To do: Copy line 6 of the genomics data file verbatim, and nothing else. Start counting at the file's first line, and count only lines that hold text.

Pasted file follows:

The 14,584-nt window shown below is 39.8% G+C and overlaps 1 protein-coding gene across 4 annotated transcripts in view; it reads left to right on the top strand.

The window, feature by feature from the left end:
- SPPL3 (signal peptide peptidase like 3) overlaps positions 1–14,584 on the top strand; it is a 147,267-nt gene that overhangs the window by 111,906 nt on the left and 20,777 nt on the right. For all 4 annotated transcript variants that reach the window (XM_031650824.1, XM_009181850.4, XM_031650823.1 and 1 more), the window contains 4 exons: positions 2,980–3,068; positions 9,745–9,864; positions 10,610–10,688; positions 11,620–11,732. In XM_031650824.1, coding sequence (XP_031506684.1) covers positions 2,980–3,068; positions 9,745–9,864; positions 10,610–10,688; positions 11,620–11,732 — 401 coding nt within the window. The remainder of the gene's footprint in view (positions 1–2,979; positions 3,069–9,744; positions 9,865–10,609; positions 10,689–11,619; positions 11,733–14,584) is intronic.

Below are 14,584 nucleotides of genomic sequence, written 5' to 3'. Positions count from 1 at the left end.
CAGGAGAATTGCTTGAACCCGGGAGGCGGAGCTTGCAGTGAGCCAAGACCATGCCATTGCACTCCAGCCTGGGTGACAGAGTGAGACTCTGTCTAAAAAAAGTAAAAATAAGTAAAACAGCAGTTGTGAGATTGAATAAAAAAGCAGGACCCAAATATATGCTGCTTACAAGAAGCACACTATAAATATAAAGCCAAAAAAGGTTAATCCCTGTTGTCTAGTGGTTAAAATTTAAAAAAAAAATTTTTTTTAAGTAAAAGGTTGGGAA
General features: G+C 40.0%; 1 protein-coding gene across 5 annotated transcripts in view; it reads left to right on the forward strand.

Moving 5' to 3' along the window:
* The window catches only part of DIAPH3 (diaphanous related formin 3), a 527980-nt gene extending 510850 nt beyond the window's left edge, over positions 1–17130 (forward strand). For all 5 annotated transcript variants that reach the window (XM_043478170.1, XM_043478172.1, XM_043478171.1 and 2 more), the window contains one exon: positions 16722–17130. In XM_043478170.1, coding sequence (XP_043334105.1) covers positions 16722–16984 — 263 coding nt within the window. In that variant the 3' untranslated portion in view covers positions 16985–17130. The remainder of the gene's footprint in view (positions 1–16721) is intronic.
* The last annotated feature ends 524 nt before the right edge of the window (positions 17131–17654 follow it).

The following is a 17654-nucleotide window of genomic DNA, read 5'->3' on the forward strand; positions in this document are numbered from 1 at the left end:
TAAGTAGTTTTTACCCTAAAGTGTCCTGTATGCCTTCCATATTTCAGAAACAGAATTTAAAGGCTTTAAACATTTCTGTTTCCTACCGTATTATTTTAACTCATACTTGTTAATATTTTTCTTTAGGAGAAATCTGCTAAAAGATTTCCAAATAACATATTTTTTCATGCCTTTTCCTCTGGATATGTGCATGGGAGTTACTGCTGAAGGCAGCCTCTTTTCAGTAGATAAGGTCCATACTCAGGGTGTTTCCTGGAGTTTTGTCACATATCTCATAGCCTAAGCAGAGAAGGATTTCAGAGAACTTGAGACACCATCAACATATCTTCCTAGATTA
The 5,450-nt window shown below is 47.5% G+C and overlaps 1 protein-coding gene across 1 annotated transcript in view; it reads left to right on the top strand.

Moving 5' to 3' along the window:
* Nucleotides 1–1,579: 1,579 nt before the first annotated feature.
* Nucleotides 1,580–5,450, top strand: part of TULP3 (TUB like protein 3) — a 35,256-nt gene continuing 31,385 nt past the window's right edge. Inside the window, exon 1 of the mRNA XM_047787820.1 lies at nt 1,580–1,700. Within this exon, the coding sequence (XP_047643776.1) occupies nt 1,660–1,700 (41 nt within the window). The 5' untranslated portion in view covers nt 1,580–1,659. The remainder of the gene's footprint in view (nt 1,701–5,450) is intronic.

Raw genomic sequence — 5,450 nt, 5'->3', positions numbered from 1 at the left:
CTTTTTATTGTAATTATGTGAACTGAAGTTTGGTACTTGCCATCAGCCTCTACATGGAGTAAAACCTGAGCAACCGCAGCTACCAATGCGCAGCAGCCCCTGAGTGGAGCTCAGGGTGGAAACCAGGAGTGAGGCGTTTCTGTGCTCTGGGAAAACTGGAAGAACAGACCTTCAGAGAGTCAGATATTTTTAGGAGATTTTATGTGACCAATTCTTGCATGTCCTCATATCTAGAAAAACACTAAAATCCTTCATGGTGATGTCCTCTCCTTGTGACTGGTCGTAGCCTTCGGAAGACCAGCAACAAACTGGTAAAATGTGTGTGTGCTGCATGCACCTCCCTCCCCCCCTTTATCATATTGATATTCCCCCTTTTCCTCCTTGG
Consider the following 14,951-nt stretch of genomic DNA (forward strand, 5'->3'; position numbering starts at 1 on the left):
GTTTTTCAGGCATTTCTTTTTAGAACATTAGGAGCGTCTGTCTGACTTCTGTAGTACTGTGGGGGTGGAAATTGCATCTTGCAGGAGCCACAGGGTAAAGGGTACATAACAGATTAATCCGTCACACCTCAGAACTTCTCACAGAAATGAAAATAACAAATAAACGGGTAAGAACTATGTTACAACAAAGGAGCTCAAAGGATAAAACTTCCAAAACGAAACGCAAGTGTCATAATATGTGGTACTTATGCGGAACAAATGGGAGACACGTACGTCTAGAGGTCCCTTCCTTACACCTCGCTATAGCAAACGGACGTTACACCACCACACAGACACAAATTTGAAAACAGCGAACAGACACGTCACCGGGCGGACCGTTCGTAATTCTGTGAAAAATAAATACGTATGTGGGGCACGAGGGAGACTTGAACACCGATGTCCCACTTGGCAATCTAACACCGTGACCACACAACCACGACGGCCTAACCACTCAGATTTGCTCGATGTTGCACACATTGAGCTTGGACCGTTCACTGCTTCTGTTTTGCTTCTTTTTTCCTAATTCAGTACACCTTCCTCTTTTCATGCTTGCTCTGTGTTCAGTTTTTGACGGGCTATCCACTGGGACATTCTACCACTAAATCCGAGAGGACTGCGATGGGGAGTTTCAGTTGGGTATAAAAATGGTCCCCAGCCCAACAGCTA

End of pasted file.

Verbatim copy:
General features: G+C 40.0%; 1 protein-coding gene across 5 annotated transcripts in view; it reads left to right on the forward strand.